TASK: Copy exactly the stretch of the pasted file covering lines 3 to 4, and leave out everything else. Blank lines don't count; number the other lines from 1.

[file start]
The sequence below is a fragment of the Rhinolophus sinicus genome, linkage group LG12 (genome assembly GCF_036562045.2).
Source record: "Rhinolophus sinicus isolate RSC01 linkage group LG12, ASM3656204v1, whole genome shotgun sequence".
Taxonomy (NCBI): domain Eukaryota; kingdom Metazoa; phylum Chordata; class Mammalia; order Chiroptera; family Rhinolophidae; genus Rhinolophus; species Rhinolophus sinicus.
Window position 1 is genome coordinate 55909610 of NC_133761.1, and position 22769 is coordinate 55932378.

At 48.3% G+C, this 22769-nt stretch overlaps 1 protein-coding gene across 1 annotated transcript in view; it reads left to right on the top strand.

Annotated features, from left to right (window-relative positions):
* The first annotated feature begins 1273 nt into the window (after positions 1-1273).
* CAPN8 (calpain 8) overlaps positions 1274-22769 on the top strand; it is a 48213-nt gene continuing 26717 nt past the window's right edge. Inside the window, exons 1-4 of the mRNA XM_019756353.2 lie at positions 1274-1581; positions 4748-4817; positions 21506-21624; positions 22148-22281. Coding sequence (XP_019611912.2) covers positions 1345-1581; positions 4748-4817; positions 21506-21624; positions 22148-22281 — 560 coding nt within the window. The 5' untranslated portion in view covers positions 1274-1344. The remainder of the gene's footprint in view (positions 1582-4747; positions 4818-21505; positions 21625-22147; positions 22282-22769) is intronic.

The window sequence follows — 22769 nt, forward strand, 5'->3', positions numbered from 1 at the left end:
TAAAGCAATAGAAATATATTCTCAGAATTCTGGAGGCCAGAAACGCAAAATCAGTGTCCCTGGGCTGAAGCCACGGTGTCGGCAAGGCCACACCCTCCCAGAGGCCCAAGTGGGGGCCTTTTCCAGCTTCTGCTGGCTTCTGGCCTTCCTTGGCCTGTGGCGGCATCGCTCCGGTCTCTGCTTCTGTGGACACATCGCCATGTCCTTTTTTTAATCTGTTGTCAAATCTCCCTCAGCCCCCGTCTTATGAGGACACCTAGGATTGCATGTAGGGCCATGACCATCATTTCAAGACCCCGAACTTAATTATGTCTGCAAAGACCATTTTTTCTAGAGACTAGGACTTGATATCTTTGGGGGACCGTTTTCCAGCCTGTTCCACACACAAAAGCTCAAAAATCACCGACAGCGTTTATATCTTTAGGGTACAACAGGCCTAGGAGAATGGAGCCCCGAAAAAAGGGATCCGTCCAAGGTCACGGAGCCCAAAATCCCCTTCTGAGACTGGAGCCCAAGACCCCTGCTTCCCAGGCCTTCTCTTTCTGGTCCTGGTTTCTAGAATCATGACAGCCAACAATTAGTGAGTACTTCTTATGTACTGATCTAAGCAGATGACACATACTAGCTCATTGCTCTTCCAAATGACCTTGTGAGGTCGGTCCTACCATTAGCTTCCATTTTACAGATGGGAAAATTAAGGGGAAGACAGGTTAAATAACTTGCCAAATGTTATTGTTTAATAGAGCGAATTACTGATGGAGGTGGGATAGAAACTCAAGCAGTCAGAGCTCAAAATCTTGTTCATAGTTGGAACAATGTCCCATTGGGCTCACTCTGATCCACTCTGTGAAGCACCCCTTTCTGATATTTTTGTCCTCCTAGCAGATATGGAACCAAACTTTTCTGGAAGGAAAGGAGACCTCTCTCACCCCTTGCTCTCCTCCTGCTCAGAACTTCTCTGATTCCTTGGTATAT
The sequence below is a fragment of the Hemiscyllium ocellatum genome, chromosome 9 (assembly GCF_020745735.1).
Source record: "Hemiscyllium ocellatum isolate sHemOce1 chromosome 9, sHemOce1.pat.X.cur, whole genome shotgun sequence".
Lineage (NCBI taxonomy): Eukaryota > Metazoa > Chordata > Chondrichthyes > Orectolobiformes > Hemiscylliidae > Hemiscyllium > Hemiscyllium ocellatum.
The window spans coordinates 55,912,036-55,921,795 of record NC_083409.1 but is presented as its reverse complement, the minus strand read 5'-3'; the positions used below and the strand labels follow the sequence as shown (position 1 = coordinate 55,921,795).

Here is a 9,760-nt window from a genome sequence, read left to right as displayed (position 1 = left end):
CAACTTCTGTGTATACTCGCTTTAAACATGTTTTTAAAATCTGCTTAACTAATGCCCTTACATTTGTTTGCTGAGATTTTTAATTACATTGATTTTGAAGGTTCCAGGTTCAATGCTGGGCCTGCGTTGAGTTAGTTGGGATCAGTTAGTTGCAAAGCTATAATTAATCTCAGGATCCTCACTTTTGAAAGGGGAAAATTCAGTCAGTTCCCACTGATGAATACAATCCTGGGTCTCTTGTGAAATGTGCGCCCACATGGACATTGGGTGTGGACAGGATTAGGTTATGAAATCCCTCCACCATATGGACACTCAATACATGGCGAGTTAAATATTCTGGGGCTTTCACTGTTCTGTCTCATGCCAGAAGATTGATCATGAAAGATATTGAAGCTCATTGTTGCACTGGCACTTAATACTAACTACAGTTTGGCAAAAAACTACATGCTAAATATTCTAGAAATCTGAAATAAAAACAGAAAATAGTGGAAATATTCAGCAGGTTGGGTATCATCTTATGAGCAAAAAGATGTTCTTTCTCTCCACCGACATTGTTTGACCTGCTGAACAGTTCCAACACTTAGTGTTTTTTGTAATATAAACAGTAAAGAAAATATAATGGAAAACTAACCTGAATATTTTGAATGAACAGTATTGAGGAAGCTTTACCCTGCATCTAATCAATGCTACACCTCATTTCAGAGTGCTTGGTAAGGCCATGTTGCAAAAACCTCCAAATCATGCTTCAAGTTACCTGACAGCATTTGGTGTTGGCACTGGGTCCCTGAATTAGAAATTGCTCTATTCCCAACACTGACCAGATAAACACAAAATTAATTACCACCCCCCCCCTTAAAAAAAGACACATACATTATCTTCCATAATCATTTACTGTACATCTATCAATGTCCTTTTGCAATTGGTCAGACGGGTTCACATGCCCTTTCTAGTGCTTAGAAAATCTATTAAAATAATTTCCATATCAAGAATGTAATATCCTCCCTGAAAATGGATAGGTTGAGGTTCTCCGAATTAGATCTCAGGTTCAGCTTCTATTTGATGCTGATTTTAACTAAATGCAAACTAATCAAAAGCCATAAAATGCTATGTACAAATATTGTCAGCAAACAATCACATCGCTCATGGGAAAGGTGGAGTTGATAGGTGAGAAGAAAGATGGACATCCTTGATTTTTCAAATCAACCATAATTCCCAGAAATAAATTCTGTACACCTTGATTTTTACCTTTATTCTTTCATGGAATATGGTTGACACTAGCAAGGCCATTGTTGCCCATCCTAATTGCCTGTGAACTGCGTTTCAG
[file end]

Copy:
Taxonomy (NCBI): domain Eukaryota; kingdom Metazoa; phylum Chordata; class Mammalia; order Chiroptera; family Rhinolophidae; genus Rhinolophus; species Rhinolophus sinicus.
Window position 1 is genome coordinate 55909610 of NC_133761.1, and position 22769 is coordinate 55932378.